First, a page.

What’s in a name: Danville board preparing for big decisions regarding naming of buildings, colors, and mascots
Published 9:39 pm Sunday, January 29, 2017
LANCASTER — The Danville Board of Education discussed some of the big decisions that will be coming up in the next few months regarding the transition from three elementary schools to two elementary centers, the decision that will bring students together from kindergarten on.
“From the day students enter the Danville Schools until the day they exit, they will move together,” said Superintendent Keith Look.
But first, the buildings — Toliver, which will be a 2-5 grade center; and Hogsett, which will be a preschool through first grade center — need names.
Those aren’t the only decisions to be made, Superintendent Keith Look told board members. Others will include what colors the schools will be; what mascots the schools will have; and whether or not students will have uniforms. Currently, Toliver students wear uniforms while the students at the other two elementary schools do not.
Past attempts to implement uniforms at any of the district’s other schools have failed.
Decisions will also have to be made regarding the emphases found at the respective schools — Jennie Rogers has a community engagement emphasis, Hogsett an arts literacy engagement and Toliver has a program called Leader in Me.
Initially, these decisions will fall on the board. Some will be subject to change once a site-based decision-making council is established at the school.
“We have to do what we believe is most fair,” Look said.
These and a long list of other topics in the district were covered by board members on Saturday, at the mid-year retreat, held at the Cliffview Center outside of Lancaster, although they weren’t decided on.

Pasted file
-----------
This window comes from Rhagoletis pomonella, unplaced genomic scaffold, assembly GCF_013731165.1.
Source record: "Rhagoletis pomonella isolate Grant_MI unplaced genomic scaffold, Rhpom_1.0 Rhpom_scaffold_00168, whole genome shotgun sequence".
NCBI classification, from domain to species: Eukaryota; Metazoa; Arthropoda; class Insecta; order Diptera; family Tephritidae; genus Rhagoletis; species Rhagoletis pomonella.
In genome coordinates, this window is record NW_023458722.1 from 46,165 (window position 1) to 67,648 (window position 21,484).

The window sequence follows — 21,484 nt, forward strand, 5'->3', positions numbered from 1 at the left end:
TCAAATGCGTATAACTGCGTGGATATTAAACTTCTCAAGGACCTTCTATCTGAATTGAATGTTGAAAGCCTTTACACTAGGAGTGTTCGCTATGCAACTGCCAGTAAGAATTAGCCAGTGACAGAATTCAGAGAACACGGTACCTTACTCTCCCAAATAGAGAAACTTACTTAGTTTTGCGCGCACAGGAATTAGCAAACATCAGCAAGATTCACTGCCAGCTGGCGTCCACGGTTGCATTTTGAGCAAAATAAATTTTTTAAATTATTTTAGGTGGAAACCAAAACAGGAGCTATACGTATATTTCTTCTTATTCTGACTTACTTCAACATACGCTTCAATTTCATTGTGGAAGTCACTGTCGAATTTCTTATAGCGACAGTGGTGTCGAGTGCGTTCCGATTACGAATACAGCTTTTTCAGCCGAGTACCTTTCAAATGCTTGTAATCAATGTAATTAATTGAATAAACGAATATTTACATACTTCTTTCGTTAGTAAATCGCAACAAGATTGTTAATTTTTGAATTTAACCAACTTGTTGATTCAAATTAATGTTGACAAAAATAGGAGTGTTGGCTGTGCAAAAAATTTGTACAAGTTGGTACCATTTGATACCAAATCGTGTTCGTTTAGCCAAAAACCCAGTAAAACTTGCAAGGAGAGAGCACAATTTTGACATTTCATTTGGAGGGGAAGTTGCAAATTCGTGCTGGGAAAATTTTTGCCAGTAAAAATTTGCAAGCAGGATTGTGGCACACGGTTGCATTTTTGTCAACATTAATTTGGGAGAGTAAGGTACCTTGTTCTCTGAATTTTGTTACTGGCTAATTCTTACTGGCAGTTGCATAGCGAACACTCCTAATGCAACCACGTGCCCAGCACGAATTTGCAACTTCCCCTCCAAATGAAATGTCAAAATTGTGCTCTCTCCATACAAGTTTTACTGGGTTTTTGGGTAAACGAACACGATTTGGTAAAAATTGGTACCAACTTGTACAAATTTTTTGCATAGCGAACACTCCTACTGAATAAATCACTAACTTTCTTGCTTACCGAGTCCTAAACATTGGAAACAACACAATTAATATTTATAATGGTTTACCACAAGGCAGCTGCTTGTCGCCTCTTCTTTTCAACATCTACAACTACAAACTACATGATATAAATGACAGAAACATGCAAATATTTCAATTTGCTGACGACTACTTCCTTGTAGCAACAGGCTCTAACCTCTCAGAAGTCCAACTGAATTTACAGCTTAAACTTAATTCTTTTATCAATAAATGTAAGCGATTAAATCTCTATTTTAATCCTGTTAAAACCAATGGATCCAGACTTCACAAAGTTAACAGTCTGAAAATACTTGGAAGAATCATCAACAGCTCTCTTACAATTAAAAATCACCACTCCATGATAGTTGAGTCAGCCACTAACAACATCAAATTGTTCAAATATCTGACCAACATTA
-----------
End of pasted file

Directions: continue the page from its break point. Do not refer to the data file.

Board member Steve Becker said some of the decisions definitely won’t be easy ones, even if they might be only for a year or two.
In the next few months, Look said, board members also must decide on an architect to head up the Hogsett renovation project, to transform it into the district’s early elementary center.
The board also talked about the Toliver playground, which has had to be relocated because of the construction, and will be again before it lands in its new home. Board members discussed the plan to hopefully build a bigger playground.
Look said there was a desire among members of the current site-based councils and himself to have a collaborative fundraising effort to be able to purchase a larger playground for the Toliver grounds, which will be needed with the expanded student numbers after the renovation.
“I think there are some people that you could reach out to,” said Board member Lori Thompson Finke. “There are some people.”
Look called the playground the “outside emblem” of the students, talking about how a playground can shape the perception of the school.
“You pull up to a school and you see a happy playground, it changes your attitude,” he said.
“Everyday, there’s more and more articles about kids needing to be outside … I think that’s responding to what everybody’s saying,” Finke said.
It’ll be another year and a half before the playground is ready to be finally placed, Look said, so there is some time to fundraise.
Board members also discussed how to restructure the agenda, how to communicate in and out of meetings and more. Discussion surrounding the public comment policy was included in the meeting.
“I think we’ve got to have (a public comments section),” said Board chair Paige Matthews.
Board members settled on a plan to have those who wish to speak sign up before the meeting begins, and to remind individuals when they sign up that board members can’t answer questions during public comments. The comments section will be moved to the end of the meeting, in case the topic is discussed during the meeting.
“It makes sense at the end,” she said.
The board will have a reading on the policy at the February work session, at 6 p.m. on Feb. 13, at Hogsett Elementary, so that it can go in effect in time for the February regular meeting, to be held at 6 p.m. on Feb. 20, at Danville High School.
Follow Kendra Peek on Twitter, @knpeek.